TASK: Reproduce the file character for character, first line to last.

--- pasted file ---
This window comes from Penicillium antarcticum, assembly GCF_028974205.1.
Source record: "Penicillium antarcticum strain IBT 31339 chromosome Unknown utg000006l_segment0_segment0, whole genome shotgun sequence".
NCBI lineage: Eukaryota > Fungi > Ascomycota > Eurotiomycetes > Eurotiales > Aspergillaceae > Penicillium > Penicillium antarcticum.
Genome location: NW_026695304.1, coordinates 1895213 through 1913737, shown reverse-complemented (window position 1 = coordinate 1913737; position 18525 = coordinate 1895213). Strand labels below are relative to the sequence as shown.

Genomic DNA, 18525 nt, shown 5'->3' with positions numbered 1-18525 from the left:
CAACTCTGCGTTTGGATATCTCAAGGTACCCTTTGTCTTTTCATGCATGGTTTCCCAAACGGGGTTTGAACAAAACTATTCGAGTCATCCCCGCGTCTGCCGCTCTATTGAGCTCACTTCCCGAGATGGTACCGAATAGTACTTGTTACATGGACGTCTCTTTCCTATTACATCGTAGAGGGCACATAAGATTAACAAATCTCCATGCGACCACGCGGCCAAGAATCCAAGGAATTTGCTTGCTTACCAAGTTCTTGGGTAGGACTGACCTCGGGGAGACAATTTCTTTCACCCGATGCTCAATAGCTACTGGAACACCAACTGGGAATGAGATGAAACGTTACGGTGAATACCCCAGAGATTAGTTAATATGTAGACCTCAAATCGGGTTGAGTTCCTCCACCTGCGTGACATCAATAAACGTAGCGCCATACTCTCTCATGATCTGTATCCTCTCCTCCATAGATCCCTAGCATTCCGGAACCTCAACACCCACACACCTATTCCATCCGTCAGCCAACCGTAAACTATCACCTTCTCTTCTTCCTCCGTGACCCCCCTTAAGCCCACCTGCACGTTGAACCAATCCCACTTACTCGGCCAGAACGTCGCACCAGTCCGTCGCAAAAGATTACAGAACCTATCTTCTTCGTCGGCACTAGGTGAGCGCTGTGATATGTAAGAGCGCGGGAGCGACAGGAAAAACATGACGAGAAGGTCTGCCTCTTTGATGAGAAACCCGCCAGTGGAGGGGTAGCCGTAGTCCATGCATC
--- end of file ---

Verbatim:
This window comes from Penicillium antarcticum, assembly GCF_028974205.1.
Source record: "Penicillium antarcticum strain IBT 31339 chromosome Unknown utg000006l_segment0_segment0, whole genome shotgun sequence".
NCBI lineage: Eukaryota > Fungi > Ascomycota > Eurotiomycetes > Eurotiales > Aspergillaceae > Penicillium > Penicillium antarcticum.
Genome location: NW_026695304.1, coordinates 1895213 through 1913737, shown reverse-complemented (window position 1 = coordinate 1913737; position 18525 = coordinate 1895213). Strand labels below are relative to the sequence as shown.

Genomic DNA, 18525 nt, shown 5'->3' with positions numbered 1-18525 from the left:
CAACTCTGCGTTTGGATATCTCAAGGTACCCTTTGTCTTTTCATGCATGGTTTCCCAAACGGGGTTTGAACAAAACTATTCGAGTCATCCCCGCGTCTGCCGCTCTATTGAGCTCACTTCCCGAGATGGTACCGAATAGTACTTGTTACATGGACGTCTCTTTCCTATTACATCGTAGAGGGCACATAAGATTAACAAATCTCCATGCGACCACGCGGCCAAGAATCCAAGGAATTTGCTTGCTTACCAAGTTCTTGGGTAGGACTGACCTCGGGGAGACAATTTCTTTCACCCGATGCTCAATAGCTACTGGAACACCAACTGGGAATGAGATGAAACGTTACGGTGAATACCCCAGAGATTAGTTAATATGTAGACCTCAAATCGGGTTGAGTTCCTCCACCTGCGTGACATCAATAAACGTAGCGCCATACTCTCTCATGATCTGTATCCTCTCCTCCATAGATCCCTAGCATTCCGGAACCTCAACACCCACACACCTATTCCATCCGTCAGCCAACCGTAAACTATCACCTTCTCTTCTTCCTCCGTGACCCCCCTTAAGCCCACCTGCACGTTGAACCAATCCCACTTACTCGGCCAGAACGTCGCACCAGTCCGTCGCAAAAGATTACAGAACCTATCTTCTTCGTCGGCACTAGGTGAGCGCTGTGATATGTAAGAGCGCGGGAGCGACAGGAAAAACATGACGAGAAGGTCTGCCTCTTTGATGAGAAACCCGCCAGTGGAGGGGTAGCCGTAGTCCATGCATC